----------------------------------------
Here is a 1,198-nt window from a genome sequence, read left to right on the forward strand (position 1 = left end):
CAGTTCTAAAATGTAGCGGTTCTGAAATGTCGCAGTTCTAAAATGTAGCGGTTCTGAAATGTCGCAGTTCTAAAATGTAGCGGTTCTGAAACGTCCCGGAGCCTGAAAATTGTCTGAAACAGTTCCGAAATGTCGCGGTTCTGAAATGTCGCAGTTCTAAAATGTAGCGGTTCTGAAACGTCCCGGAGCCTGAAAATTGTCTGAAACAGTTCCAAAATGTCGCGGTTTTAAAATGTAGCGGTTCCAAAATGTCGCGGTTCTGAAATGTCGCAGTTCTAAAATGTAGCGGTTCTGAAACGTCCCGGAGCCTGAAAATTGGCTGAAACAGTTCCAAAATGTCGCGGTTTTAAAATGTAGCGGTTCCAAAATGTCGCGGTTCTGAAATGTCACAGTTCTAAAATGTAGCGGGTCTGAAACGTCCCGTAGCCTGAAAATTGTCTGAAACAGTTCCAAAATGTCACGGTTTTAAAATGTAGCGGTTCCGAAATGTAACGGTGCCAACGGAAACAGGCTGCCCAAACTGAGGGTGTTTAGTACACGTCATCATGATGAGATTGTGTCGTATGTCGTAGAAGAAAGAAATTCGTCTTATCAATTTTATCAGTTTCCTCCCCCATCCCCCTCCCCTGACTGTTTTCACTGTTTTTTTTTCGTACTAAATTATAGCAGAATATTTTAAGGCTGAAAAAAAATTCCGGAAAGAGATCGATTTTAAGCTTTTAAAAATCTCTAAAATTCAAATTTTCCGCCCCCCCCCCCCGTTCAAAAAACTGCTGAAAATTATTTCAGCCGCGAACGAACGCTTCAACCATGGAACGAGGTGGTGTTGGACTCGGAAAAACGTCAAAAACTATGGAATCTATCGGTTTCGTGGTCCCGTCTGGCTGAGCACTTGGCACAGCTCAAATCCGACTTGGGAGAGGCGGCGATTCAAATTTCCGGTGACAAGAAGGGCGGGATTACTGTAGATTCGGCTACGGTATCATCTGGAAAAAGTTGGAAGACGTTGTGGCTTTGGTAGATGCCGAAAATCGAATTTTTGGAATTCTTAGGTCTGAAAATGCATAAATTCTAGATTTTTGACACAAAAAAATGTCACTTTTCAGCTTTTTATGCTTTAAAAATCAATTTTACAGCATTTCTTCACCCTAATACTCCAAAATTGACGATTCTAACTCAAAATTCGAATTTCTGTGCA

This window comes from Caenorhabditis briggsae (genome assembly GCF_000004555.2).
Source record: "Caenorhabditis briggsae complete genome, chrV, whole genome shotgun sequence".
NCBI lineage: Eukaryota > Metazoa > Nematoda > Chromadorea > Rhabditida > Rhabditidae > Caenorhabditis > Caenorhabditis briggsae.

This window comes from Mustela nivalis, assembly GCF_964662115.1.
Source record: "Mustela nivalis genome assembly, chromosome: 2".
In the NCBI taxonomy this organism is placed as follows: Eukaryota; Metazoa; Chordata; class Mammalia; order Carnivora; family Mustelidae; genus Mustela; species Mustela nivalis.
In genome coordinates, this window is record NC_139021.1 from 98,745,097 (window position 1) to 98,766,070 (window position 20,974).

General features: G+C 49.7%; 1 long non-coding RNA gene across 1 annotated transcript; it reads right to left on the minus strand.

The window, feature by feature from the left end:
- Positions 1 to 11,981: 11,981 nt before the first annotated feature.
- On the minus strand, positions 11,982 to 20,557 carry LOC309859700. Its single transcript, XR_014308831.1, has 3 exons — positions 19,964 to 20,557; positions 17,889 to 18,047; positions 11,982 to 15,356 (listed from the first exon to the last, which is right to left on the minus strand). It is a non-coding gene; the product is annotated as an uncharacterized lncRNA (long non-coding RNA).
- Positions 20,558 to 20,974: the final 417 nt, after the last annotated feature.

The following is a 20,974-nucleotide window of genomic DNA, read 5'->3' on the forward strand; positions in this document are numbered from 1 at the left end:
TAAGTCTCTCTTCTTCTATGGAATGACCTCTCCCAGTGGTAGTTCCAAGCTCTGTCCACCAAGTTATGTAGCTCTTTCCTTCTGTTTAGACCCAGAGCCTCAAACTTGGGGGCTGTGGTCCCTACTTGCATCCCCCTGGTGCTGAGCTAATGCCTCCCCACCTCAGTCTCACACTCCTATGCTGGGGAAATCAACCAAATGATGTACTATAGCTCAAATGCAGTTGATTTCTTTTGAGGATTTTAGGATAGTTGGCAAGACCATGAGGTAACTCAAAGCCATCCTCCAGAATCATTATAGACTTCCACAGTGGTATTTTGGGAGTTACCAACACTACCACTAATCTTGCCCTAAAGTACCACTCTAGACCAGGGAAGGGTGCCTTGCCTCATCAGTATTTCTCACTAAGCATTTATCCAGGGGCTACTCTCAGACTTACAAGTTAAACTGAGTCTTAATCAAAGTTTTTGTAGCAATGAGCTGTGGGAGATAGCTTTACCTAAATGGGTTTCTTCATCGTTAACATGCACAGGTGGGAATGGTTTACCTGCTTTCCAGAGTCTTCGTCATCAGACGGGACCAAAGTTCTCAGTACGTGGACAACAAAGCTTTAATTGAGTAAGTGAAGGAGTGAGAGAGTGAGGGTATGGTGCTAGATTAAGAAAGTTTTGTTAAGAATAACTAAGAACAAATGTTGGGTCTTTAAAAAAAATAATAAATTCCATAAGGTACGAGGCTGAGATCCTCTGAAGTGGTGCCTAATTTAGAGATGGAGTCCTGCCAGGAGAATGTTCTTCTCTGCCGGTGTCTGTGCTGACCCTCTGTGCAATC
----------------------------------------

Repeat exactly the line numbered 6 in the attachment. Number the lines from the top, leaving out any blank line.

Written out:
This window comes from Mustela nivalis, assembly GCF_964662115.1.